REVIEW: No Man’s Land, Theatre Royal, Newcastle, Until August 20

Sir Ian McKellen and Sir Patrick Stewart in No Man's Land.
Sir Ian McKellen and Sir Patrick Stewart in No Man's Land.
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Put two names like Sir Ian McKellen and Sir Patrick Stewart on a poster outside your theatre and you’re pretty much guaranteed a sell-out.

But I’m not sure if No Man’s Land was exactly what the audience was expecting.

Sir Ian McKellen in No Man's Land.

Sir Ian McKellen in No Man's Land.

I wasn’t familiar with the show myself, it was simply the chance of seeing these two acting legends together on stage in Newcastle that made me desperate to see it.

What I read about the story had me intrigued.

Two ageing writers, Hirst (Sir Patrick) and Spooner (Sir Ian), meet in a Hampstead pub and continue their drinking into the night at Hirst’s stately home.

As they become increasingly inebriated, and their stories increasingly unbelievable, the conversation soon turns into a revealing power game, further complicated by the return home of two younger men.

Owen Teale in No Man's Land.

Owen Teale in No Man's Land.

As it began, there were laughs aplenty. The audience chuckled away as the overly-keen Spooner spun tales for an uninterested Hirst.

Sir Patrick’s dazed expression matched against Sir Ian’s satisfied grin made for entertaining viewing.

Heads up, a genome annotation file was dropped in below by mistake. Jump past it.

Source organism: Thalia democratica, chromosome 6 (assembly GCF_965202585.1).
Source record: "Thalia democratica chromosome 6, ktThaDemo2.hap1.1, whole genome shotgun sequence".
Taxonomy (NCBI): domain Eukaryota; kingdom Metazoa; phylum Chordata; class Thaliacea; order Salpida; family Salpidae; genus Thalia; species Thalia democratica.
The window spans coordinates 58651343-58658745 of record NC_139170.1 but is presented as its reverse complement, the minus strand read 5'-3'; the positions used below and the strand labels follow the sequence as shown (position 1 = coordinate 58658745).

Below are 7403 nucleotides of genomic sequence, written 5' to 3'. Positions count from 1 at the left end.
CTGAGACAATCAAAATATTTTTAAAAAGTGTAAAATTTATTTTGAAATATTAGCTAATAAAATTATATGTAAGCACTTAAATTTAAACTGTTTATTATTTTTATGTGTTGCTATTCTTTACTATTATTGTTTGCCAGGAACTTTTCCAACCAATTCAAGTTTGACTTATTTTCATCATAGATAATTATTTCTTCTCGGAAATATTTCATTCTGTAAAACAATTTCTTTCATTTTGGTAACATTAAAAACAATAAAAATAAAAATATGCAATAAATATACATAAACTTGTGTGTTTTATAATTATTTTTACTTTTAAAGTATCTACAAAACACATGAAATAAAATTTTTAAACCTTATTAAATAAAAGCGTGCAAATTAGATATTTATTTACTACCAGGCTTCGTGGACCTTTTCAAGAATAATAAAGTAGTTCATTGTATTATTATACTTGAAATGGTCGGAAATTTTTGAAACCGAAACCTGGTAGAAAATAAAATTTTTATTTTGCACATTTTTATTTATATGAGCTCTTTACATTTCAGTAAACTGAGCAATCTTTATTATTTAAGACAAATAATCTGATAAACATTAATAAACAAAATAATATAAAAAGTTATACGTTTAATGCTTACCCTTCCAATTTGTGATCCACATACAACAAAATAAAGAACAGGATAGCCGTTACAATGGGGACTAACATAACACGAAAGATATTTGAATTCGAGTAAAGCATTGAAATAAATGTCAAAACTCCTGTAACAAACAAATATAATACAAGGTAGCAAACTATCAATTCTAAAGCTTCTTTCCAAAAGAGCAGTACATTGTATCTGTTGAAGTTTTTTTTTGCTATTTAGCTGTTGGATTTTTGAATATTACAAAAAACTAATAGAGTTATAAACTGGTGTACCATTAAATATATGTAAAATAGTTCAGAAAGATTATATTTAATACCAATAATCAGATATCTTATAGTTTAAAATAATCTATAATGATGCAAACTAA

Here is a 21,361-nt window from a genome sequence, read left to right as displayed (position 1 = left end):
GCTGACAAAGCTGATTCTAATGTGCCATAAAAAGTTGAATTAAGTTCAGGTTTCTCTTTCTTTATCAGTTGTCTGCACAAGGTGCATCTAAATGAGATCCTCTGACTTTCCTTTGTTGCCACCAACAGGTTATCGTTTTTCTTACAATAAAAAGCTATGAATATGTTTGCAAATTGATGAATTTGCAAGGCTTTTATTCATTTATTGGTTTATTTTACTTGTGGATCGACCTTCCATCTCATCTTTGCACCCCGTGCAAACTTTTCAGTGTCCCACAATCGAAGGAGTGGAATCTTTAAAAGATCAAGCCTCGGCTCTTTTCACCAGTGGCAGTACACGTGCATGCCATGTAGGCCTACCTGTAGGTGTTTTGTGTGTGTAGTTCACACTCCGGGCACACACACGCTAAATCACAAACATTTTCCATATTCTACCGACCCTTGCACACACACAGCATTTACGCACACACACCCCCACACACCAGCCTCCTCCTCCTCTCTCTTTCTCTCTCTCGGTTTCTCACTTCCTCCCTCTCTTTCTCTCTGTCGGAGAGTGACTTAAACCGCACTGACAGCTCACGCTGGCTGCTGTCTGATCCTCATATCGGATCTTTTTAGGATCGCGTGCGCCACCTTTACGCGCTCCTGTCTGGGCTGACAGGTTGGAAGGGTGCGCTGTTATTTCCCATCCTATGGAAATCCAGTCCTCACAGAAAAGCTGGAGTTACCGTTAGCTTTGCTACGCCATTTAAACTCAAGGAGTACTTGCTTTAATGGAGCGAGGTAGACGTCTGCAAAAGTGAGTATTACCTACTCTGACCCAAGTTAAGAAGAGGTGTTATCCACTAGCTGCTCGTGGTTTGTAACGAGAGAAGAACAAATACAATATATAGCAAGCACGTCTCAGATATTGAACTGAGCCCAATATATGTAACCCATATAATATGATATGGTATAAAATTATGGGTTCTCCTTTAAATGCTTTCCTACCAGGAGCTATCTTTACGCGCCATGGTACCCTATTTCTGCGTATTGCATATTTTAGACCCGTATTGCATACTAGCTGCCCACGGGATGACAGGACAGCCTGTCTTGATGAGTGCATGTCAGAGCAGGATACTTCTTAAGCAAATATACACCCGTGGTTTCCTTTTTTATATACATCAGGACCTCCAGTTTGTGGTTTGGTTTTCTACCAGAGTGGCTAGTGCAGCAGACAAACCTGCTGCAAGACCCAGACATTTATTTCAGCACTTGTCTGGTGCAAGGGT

But Harold Pinter’s show suddenly became very strange and increasingly difficult to follow.

As Hirst sloped off to bed, a little worse for wear, Foster (Damien Molony) and Briggs (Owen Teale) show up to intimidate Spooner.

Damien Molony in No Man's Land.

Damien Molony in No Man's Land.

Who are they? And why are they there?

It all turns very sinister, and by the end of the first act I was absolutely perplexed.

During the interval, I assured myself that I was meant to be confused. It wasn’t meant to make sense yet, but by the end it would all come together in some dramatic realisation that would make me kick myself.

But as the second act rolled on, I found myself becoming increasingly bamboozled, and by the end, I had no idea what had actually happened.

No Man's Land is at the Theatre Royal, in Newcastle, this week.

No Man's Land is at the Theatre Royal, in Newcastle, this week.

Did Hirst and Spooner already know each other, or had they met in the pub that night?

To be honest, I couldn’t tell you – I’m still scratching my head.

Perhaps it was just me, maybe I’m the only one who just didn’t get it, but even after reading a synopsis I’m a little confused.

Maybe there was some deeper meaning that just went over my head.

The novelty of seeing Sir Patrick and Sir Ian on stage – and indeed Owen aka Ser Alliser in Game of Thrones and Being Human’s Damien – all in one show is pretty amazing.

The show will sell out on that fact alone.

Sir Patrick Stewart in No Man's Land.

Sir Patrick Stewart in No Man's Land.

No Man’s Land runs at the Theatre Royal until Saturday, August 20. Click here to book tickets.

No Man's Land is at the Theatre Royal, in Newcastle, this week.

No Man's Land is at the Theatre Royal, in Newcastle, this week.

Sir Ian McKellen and Owen Teale in No Man's Land.

Sir Ian McKellen and Owen Teale in No Man's Land.

No Man's Land is at the Theatre Royal, in Newcastle, this week.

No Man's Land is at the Theatre Royal, in Newcastle, this week.